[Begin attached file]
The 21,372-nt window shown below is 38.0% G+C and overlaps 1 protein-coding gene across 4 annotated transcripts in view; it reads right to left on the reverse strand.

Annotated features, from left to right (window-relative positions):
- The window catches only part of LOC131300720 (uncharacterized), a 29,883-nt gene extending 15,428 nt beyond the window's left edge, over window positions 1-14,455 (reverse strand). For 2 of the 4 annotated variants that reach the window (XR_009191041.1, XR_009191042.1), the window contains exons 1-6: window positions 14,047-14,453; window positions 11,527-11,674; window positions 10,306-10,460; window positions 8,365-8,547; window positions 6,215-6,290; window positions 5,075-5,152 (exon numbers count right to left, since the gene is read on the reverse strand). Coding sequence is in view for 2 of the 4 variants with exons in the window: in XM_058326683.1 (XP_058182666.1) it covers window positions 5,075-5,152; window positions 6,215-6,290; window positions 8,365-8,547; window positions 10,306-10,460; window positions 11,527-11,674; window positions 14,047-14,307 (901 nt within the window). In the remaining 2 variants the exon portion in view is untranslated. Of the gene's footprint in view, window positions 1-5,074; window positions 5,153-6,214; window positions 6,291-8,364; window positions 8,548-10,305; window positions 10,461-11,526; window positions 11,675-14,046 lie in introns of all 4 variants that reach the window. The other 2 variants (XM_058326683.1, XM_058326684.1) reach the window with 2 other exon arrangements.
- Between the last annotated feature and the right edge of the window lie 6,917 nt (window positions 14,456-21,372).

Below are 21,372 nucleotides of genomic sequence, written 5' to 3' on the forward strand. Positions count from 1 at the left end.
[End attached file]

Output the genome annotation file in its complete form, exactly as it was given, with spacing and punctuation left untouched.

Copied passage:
The 21,372-nt window shown below is 38.0% G+C and overlaps 1 protein-coding gene across 4 annotated transcripts in view; it reads right to left on the reverse strand.

Annotated features, from left to right (window-relative positions):
- The window catches only part of LOC131300720 (uncharacterized), a 29,883-nt gene extending 15,428 nt beyond the window's left edge, over window positions 1-14,455 (reverse strand). For 2 of the 4 annotated variants that reach the window (XR_009191041.1, XR_009191042.1), the window contains exons 1-6: window positions 14,047-14,453; window positions 11,527-11,674; window positions 10,306-10,460; window positions 8,365-8,547; window positions 6,215-6,290; window positions 5,075-5,152 (exon numbers count right to left, since the gene is read on the reverse strand). Coding sequence is in view for 2 of the 4 variants with exons in the window: in XM_058326683.1 (XP_058182666.1) it covers window positions 5,075-5,152; window positions 6,215-6,290; window positions 8,365-8,547; window positions 10,306-10,460; window positions 11,527-11,674; window positions 14,047-14,307 (901 nt within the window). In the remaining 2 variants the exon portion in view is untranslated. Of the gene's footprint in view, window positions 1-5,074; window positions 5,153-6,214; window positions 6,291-8,364; window positions 8,548-10,305; window positions 10,461-11,526; window positions 11,675-14,046 lie in introns of all 4 variants that reach the window. The other 2 variants (XM_058326683.1, XM_058326684.1) reach the window with 2 other exon arrangements.
- Between the last annotated feature and the right edge of the window lie 6,917 nt (window positions 14,456-21,372).

Below are 21,372 nucleotides of genomic sequence, written 5' to 3' on the forward strand. Positions count from 1 at the left end.